Our Practices-1

Regeneratively Raised means raising our livestock in a way that promotes the building of soil and soil health without the use of chemical fertilizers or herbicides. Additionally, our management focuses on improving biodiversity and the  water and mineral cycles on the ranch. The practices used are as follows:

Beef:

  • We utilize temporary electric fencing to keep the herd in smaller paddocks. Depending on forage quality, volume, and water source the herd is moved every 1 - 10 days. This prevents over grazing, allowing the grass to establish deep root systems which promotes soil health. Additionally, by allowing pastures to recover after a short graze period the soil stays covered, protecting the soil from direct sun, compaction, and allows for improved rainfall absorption.
  • We do not use dewormers in our herd. As a result, our cattle’s manure is full of various species of dung beetles and other insects. Dung beetles play a critical role in mineral cycling and soil building.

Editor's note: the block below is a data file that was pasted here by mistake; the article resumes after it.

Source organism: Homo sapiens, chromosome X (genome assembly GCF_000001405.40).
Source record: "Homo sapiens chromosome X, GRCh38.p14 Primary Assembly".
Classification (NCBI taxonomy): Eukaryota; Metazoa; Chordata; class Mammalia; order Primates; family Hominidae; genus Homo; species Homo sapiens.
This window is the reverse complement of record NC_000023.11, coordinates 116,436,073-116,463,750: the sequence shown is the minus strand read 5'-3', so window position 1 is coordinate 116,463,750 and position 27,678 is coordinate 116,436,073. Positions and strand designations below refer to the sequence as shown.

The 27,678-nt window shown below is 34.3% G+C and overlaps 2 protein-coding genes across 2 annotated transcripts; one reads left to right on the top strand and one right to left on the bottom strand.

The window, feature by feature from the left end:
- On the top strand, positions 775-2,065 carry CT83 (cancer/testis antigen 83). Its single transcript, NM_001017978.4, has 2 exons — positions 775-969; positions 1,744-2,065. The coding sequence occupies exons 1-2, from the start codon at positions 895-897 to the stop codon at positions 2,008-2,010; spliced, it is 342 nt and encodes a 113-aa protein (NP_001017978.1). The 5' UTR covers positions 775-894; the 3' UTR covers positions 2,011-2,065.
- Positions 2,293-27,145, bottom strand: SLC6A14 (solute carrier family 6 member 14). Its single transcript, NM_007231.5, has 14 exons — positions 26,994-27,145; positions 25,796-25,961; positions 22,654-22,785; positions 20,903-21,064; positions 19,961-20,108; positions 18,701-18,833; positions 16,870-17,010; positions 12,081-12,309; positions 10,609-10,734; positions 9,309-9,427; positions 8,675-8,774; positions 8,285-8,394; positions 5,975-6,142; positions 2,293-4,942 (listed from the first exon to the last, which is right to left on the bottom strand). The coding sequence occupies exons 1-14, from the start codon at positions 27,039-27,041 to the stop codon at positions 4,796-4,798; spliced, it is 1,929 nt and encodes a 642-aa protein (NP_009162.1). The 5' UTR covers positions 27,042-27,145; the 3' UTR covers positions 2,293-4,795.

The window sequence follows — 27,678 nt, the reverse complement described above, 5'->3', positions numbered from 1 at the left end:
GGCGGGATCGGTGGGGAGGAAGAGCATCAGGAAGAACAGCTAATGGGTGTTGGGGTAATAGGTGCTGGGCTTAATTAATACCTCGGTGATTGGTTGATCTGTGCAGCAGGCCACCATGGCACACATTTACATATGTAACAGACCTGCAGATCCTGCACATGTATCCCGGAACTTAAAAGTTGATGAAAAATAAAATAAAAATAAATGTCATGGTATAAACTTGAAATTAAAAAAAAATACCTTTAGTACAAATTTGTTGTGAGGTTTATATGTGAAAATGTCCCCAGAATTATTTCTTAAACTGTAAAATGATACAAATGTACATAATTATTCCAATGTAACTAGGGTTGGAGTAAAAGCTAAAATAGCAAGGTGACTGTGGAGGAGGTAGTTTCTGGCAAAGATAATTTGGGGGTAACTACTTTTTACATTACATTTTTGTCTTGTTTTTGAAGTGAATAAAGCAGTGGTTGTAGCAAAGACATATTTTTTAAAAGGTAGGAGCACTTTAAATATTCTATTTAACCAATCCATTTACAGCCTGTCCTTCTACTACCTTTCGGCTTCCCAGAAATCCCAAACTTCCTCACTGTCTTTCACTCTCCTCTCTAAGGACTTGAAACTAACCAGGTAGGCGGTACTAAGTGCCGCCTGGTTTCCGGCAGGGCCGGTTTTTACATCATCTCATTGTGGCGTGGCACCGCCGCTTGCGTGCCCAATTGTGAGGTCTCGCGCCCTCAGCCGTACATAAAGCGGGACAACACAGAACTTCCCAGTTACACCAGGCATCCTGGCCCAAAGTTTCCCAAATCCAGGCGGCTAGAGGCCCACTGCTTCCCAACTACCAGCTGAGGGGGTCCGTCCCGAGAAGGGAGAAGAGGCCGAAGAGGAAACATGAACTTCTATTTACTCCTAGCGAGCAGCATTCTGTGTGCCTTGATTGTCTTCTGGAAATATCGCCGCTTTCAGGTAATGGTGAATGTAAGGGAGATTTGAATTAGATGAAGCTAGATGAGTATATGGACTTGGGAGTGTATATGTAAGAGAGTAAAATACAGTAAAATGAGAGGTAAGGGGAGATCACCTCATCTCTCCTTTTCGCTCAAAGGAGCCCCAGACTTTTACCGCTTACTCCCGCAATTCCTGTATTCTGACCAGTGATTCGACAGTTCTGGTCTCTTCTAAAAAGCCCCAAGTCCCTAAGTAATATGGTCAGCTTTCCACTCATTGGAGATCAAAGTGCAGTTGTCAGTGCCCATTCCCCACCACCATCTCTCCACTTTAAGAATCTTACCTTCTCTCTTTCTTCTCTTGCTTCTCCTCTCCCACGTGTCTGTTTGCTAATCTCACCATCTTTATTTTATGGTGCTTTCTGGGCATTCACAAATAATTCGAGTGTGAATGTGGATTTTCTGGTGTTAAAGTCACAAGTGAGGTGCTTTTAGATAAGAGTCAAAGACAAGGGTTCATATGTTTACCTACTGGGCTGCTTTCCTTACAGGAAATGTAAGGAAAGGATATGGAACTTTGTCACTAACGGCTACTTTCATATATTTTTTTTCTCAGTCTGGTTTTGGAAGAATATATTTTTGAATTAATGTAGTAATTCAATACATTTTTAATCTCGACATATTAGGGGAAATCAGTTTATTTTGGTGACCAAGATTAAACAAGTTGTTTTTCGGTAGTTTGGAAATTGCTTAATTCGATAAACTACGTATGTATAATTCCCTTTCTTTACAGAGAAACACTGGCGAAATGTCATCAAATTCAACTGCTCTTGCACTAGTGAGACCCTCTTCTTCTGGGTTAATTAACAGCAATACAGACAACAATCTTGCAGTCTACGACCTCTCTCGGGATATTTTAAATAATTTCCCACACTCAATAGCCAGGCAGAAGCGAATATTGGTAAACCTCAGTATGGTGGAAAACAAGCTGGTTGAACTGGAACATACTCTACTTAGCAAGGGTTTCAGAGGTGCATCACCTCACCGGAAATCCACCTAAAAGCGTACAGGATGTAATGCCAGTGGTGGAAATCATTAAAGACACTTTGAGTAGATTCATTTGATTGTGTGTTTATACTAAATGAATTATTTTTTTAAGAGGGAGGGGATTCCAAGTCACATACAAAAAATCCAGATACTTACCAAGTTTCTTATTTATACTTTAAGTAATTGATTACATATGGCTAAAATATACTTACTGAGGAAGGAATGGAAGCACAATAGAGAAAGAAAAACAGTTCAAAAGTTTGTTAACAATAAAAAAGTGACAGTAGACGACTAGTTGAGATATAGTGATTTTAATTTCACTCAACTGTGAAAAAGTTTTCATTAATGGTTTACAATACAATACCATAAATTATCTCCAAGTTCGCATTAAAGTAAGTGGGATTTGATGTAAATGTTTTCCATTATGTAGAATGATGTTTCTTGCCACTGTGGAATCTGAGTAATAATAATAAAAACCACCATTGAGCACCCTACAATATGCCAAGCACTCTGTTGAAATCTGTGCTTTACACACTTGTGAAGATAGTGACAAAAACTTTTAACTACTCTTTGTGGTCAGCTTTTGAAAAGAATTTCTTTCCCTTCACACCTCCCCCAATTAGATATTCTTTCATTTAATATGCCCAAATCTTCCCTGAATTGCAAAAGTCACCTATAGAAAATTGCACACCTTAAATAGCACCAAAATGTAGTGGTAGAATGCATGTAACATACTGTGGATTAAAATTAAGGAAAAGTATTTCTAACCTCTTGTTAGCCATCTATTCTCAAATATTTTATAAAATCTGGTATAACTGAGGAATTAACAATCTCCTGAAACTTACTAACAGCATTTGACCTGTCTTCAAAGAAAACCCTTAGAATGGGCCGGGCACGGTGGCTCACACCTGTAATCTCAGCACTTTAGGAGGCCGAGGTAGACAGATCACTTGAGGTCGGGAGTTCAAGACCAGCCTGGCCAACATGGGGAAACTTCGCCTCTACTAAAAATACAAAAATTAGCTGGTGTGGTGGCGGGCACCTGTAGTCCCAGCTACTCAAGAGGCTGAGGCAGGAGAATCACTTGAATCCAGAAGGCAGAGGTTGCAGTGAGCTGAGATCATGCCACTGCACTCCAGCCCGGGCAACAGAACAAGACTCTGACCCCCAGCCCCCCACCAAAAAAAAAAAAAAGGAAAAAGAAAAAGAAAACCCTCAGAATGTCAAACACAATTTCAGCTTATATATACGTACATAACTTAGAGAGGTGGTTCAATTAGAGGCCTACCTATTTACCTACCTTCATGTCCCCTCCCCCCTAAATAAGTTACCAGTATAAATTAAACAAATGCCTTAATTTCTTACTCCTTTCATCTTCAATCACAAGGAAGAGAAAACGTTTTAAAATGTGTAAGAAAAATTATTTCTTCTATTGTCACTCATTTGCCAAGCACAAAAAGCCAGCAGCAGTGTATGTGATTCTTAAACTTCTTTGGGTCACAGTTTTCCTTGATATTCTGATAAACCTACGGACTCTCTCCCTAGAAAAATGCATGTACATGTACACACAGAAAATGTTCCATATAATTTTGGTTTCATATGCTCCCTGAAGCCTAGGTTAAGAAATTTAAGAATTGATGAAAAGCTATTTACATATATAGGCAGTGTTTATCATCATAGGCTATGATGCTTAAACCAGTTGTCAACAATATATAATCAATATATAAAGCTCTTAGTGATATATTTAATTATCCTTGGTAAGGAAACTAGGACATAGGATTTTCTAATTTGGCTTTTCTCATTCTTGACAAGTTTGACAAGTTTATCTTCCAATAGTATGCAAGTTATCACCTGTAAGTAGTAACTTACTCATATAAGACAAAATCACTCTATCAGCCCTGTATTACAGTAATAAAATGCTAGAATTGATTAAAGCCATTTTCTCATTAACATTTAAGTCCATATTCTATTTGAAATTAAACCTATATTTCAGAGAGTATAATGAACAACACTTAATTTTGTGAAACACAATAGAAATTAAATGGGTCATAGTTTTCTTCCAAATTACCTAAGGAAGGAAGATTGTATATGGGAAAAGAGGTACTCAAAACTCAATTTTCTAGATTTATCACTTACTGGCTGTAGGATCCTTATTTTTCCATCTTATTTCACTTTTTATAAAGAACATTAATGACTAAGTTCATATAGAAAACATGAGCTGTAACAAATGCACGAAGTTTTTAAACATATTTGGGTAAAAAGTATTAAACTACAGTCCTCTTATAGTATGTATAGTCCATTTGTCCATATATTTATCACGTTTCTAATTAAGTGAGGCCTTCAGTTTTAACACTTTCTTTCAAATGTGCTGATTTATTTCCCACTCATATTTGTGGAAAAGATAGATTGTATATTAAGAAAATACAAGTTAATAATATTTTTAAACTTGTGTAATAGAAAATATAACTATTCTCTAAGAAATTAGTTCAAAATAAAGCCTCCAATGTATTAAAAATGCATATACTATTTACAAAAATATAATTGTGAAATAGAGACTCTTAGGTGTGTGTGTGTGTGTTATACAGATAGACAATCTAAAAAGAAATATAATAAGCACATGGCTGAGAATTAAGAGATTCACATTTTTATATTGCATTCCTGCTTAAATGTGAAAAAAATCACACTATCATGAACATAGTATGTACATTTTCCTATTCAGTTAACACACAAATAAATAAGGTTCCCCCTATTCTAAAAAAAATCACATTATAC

• We do not use tillage, which is the most destructive agricultural practice for soil health. We utilize a no-till drill for any forage or cover crops that are planted.
  • We do not use herbicides or chemical fertilizers. Weeds are managed by mowing, planting cover crops,  and trying to improve our grazing management.
  • We graze year-round, grazing stockpiled forage in the winter. Allowing grass to reach full maturity results in full root expression below ground, improving soil health.
  • All of our beef sold under this label are born on the ranch and are managed using these practices.

Poultry:

  • Chicks are in the brooder for the first 2-3 weeks of their life. At 2-3 weeks they are put in mobile coops in the pasture and are moved to a fresh piece of pasture daily. The daily pasture moves spreads out the manure, which is an excellent natural fertilizer that improves soil health. 
  • We feed our chicks a non-gmo feed ration, which means we support farmers who use significantly less herbicide than farmers growing gmo crops.